Home-based care: How removing barriers can improve access, experience, outcomes and health equity

Moving care outside the hospital and into patients' homes can have a powerful impact on reducing health disparities. But first, providers must overcome regulatory barriers.

During a featured session at Becker's Hospital Review's Shift to Digital Virtual Event sponsored by Moving Health Home, an alliance advocating for regulatory policies that recognizes the home as a site of care, healthcare leaders discussed barriers to and reasons for implementing home-based care models. Panelists were:

  • Krista Drobac, founder, Moving Health Home, and executive director, Alliance for Connected Care (Moderator)
  • Deidre Rolli, RN, clinical care coordinator, UMass Memorial Hospital at Home in Massachusetts
  • Ashok Roy, MD, chief medical officer, Caravan Health (part of Signify Health)
  • Nathan Starr, DO, medical director, home services, Castell and Intermountain's Telehospitalist Program (Salt Lake City)
  • Josh Tamayo-Sarver, MD, PhD, Vice President of Innovation, Vituity & Inflect Health

Three key takeaways were:

1. The COVID-19 pandemic evidenced the value of alternative models of care. Prior to the pandemic, telehealth and home-based care were considered second- and third-tier issues by federal institutions and by executive leadership at many organizations. But this crisis forced regulators to adopt more flexible requirements and reimbursement policies related to virtual care. Along with changes in requirements and reimbursement, access to care and the patient experience improved, causing the mindsets of regulators and executives to change. There is now a sustained push from providers to maintain these regulatory flexibilities indefinitely.

2. Home-based care models still need greater alignment among stakeholders. Operationalizing these models requires alignment and agreements at the payer-provider and facility levels about how services will be delivered without negatively impacting payment or penalizing clinicians for providing care from their

Intermountain negotiated an early discharge model with its insurer and a split diagnosis-related group payment model with its hospitals, so that providers could get compensated without having to bundle services with clinically unnecessary hospitalizations to get paid a full amount.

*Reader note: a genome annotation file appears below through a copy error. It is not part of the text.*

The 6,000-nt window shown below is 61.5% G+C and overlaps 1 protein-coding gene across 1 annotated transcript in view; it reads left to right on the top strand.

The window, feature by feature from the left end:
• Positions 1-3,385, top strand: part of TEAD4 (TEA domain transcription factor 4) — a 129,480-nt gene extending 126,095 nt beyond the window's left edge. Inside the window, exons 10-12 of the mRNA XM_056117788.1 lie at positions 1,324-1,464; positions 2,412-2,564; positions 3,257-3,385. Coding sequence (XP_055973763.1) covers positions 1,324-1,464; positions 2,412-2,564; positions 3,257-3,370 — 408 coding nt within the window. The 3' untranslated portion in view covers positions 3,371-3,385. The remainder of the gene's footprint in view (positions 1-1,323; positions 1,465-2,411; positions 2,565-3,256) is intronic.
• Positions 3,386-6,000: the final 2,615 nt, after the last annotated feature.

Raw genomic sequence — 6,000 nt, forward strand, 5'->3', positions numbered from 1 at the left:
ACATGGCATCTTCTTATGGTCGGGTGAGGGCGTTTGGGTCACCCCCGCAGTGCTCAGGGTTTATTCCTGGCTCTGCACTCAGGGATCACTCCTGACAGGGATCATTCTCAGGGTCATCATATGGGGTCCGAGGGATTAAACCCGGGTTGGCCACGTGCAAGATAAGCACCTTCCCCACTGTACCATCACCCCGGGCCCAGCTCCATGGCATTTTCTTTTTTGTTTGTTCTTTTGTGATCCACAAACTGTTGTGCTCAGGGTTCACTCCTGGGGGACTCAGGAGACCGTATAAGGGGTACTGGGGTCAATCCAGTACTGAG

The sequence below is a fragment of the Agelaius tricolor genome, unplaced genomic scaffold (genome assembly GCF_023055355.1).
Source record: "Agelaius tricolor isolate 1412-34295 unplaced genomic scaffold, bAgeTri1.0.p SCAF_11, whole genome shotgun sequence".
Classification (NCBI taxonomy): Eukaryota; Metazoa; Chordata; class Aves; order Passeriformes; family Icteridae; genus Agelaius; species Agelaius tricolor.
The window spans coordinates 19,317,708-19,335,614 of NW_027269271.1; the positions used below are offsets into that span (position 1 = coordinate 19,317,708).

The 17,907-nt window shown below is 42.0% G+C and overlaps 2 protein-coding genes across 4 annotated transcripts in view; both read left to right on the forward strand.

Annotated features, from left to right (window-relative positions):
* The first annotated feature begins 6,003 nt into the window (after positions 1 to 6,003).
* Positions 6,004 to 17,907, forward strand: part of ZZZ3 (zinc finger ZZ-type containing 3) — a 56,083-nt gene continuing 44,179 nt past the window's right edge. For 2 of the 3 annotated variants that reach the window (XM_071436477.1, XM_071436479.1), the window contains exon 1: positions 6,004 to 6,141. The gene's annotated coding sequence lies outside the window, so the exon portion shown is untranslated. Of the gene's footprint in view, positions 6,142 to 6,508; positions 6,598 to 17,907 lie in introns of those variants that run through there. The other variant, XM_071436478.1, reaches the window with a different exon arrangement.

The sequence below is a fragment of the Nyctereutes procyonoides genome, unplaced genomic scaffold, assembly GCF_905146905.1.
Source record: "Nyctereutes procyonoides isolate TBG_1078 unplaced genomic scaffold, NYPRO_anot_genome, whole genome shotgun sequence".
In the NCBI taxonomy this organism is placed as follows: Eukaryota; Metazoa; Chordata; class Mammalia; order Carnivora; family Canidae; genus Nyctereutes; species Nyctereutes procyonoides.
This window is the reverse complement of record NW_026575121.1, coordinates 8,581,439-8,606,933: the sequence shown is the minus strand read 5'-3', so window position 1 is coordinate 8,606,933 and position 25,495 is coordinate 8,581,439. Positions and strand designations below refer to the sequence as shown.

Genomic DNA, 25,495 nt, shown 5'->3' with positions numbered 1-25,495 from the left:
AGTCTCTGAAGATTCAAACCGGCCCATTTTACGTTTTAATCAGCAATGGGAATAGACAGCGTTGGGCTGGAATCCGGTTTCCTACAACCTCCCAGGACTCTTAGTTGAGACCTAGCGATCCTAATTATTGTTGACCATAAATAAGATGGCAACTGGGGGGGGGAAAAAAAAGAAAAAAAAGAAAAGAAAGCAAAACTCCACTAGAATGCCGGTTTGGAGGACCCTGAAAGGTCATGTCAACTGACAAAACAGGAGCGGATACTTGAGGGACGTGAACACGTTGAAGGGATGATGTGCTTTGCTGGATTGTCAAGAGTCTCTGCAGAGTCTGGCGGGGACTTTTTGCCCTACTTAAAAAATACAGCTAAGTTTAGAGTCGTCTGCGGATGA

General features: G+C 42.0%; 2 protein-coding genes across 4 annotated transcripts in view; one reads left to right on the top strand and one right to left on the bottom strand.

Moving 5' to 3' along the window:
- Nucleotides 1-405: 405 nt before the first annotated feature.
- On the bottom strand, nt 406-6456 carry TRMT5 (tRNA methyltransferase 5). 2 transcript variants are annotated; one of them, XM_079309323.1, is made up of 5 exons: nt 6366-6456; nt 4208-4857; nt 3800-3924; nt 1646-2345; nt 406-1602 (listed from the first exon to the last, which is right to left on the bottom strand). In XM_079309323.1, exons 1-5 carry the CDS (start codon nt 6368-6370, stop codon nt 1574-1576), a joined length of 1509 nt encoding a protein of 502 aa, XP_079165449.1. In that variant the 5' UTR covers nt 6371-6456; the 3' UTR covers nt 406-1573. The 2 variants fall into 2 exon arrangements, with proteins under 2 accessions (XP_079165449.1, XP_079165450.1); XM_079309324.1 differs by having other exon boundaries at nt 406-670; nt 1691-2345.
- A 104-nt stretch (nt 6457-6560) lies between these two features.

"We worked hard on pulling patients out of the ED so we could avoid hospitalizations. Between all the entities helping take care of these patients — our telehospitalists, home care team, pharmacy and nurses going into the home with a local paramedic company — everyone stepped up to the plate," Dr. Starr said.

3. Awareness of the interplay between health equity and home-based care is essential. Lack of broadband connectivity in rural areas and low-income communities, in addition to data package expenses, is another type of barrier to operationalizing home-based care models. To address them, Congress is working on greenlighting audio-only telehealth consultations.

On the other hand, enabling home-based care for patients of lower socioeconomic status, who may feel intimidated navigating the health system in person, can be empowering. "The power dynamic changes when someone is in their own home," Ms. Drobac said.

Dr. Roy added that home visits allow providers to get crucial insights into people's living conditions, which have an impact on access and health outcomes. Before Covid, he said, physicians "would do one home visit a week in the rural areas, but the insight they got was enormous. [With virtual visits], they could do it with more people." For example, visiting nurses can detect when a patient's household is dealing with food insecurity or lacks heating, connect them with services and relay the information to physicians. "These are patients that will show up at a physician's office completely put together; you would never know what was going on," Ms. Rolli said.

Healthcare leaders interested in seeing a permanent removal of barriers to telehealth and home-based care can advocate for such changes by reflecting on and evidencing their own experiences as patients.

"When I have a problem, I don't go to the hospital — I call a friend who's a physician in a specialty that I need advice on. That's been an access that's available to us," Dr. Tamayo-Sarver said. "From an equity perspective, maybe we should open that up to the rest of our patients to be able to get care in the convenience of their home and not have to take a day off of work."



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